Because organizing workers at the many non-union tire factories in the U.S. has long been a difficult proposition for the United Steelworkers, the Pittsburgh-based union has taken on a different role in the last decade or so.
That initiative has been to push forward investigations into what it claims are unfair trade practices that cost American jobs. It argues that if companies import tires from countries at less than fair market value or where the tire producers received financial assistance from the government, then domestic tire producers will be at an unfair disadvantage and won't be able to compete with these product lines. Union officials say they believe their efforts also benefit workers at domestic non-union shops, but the USW says that is fine because it means more good paying jobs in the U.S.
The USW has had a fair bit of success bringing about these trade actions, dating back to President Obama's first term in office. And the Department of Commerce has made it clear that one of the chief aims of President Trump's administration is U.S. trade laws, with the DOC starting more than 250 antidumping and countervailing duties investigations while he has been in office.
Its latest petition—filed in May—takes aim at rising consumer tire imports from South Korea, Taiwan, Thailand and Vietnam. The International Trade Commission and the DOC are investigating whether the union's claims are justified, and if tariffs and duties should be levied against the tire imports.
The ITC just completed gathering evidence and testimony electronically—foregoing the normal hearings because of the coronavirus pandemic—and must reach a preliminary decision by July 17.
The Steelworkers provided statements from the presidents of USW locals at seven U.S. facilities that the union claimed are most impacted by the low-cost imports, including from the local at Goodyear's now-closed plant in Gadsden, Ala. The union leaders said production at their factories boomed in 2015-16 when higher duties were enacted against passenger and light truck tires imported from China.
But as the imports were transferred to other lower-cost locales—particularly Thailand, where Chinese firms quickly put in new factories—production at the USW-represented facilities dropped precipitously, along with jobs at those plants.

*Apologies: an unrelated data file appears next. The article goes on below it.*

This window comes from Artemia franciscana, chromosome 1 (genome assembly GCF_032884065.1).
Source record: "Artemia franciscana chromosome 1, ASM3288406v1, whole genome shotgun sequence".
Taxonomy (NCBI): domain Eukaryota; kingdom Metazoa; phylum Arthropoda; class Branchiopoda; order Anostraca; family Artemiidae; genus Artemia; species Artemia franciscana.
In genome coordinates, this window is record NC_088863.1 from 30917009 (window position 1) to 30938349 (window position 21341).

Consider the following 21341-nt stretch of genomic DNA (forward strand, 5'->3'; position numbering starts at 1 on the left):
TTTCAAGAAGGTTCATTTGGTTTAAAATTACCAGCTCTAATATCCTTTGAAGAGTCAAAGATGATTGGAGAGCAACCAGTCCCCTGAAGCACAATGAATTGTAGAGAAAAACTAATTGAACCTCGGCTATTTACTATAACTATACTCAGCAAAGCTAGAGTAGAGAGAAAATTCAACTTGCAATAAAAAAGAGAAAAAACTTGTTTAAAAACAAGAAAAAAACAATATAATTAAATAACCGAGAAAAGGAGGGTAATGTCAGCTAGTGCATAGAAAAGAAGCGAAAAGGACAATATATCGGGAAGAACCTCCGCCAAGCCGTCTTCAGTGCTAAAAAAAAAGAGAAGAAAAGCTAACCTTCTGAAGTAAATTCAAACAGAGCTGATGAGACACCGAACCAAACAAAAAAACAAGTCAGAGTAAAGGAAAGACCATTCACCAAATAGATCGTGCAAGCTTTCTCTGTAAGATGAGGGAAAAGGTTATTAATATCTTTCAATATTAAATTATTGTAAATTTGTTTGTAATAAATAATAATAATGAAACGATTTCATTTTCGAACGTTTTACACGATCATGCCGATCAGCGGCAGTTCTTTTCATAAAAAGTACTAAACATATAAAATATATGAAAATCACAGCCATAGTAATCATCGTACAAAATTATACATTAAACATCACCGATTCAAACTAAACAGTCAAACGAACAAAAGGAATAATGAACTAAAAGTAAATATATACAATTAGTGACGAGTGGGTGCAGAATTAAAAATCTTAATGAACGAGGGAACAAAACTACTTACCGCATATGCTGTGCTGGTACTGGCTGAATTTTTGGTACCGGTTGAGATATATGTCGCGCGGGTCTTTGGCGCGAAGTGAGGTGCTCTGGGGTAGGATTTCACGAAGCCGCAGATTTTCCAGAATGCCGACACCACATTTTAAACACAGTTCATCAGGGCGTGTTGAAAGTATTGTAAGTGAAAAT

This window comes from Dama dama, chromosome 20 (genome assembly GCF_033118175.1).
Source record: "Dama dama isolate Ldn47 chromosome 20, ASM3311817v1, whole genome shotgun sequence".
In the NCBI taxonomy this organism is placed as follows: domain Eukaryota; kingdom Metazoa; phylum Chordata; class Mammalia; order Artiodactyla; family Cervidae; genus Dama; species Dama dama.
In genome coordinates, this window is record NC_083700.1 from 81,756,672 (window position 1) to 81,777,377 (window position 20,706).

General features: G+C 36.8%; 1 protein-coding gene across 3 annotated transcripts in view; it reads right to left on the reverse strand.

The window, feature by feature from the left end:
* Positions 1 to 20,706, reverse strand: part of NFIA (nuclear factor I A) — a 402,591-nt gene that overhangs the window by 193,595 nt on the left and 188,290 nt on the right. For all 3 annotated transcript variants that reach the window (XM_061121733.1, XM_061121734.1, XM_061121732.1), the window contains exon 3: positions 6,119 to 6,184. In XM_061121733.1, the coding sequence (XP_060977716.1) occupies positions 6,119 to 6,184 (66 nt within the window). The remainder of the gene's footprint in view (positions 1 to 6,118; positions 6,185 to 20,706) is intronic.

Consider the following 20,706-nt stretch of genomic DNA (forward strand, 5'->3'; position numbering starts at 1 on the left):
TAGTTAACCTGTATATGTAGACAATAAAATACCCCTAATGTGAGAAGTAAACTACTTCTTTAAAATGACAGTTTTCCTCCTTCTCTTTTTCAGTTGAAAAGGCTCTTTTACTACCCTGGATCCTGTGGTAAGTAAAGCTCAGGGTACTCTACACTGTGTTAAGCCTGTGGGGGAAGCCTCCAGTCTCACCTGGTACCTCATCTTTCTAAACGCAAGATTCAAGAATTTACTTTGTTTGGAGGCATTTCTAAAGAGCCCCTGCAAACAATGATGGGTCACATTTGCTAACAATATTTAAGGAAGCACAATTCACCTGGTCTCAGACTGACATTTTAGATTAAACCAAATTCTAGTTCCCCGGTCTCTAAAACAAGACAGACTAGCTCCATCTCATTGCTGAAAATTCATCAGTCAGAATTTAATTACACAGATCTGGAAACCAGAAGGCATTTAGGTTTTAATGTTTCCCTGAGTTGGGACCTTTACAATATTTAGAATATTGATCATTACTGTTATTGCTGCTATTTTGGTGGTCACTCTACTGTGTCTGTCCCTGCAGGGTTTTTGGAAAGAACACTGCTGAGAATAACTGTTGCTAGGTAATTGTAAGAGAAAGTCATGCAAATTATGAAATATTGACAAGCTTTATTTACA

Of course, politics plays a big role in this. It's one of the few areas where bipartisan support can be found these days. After all, what legislator doesn't want to be perceived as fighting for American manufacturing jobs? A total of 11 senators—six Democrats and five Republicans—from seven states with tire factories wrote to the chair of the International Trade Commission asking that the USW's petition be given "full and fair consideration."
The letter from the senators claimed they were writing on behalf of U.S. producers of lightweight tires and their workers "who face challenges from unfairly traded imports."
There is another side to this story, and it is telling in that tire manufacturers themselves rarely, if ever, speak out in favor of higher tariffs and duties. Often, they have global production networks that may be producing some of the imports in question, or in other cases they don't want to produce tires at the low-end of the market. Their margins come from the high-end performance tires, along with larger-rim sizes that have been growing in popularity in the U.S. market for many years.
Those offering testimony opposing the USW's position included several tire producers along with a whole host of importers.
Richard Smallwood, president and CEO of Sumitomo Rubber North America Inc., summed up a key point in the argument against antidumping and countervailing duties: The import supply lines help bridge the gap between what tire demand is in the U.S. and what domestic manufacturers can produce.
Hankook Tire America Corp. also provided testimony in opposition. It has a production site in the U.S., but its parent is based in South Korea, one of the nations that is the subject of the probe. Hankook argued that imports from South Korea should not be lumped in with the other imports, because tires from that nation don't compete against the low-cost imports as they are higher quality and have higher-tier brand recognition in the states.
Representatives of the many U.S.-based distributors who handle the imports that are at the center of the investigation claim the tires they import and sell here pose no threat or injury to the U.S. tire manufacturers. In fact, they argue that the reverse is the case: That the domestic industry would be disrupted if their products weren't available to sell these tires.
Importers say there is not nearly enough capacity at U.S. tire plants to cover the shortfall if these imports were not available, and most of the firms have no desire to make tires to fulfill the low-price point sector where they would stand to make little or no profit. Part of their argument also centers on the claim that the tire consumer will be the loser in the end, paying higher prices if the imported tires are subject to tariffs.
Of course, one of the key questions about the calls for reshoring of manufacturing and cries to "Buy American" is how deeply the public feels about such initiatives. When faced with a hit to their own pocketbook, will their commitment run deep enough to pay more for U.S.-produced goods that can bring or maintain good jobs here, or opt instead to go for cheaper imported goods that saves them money now, but may cost U.S. jobs later?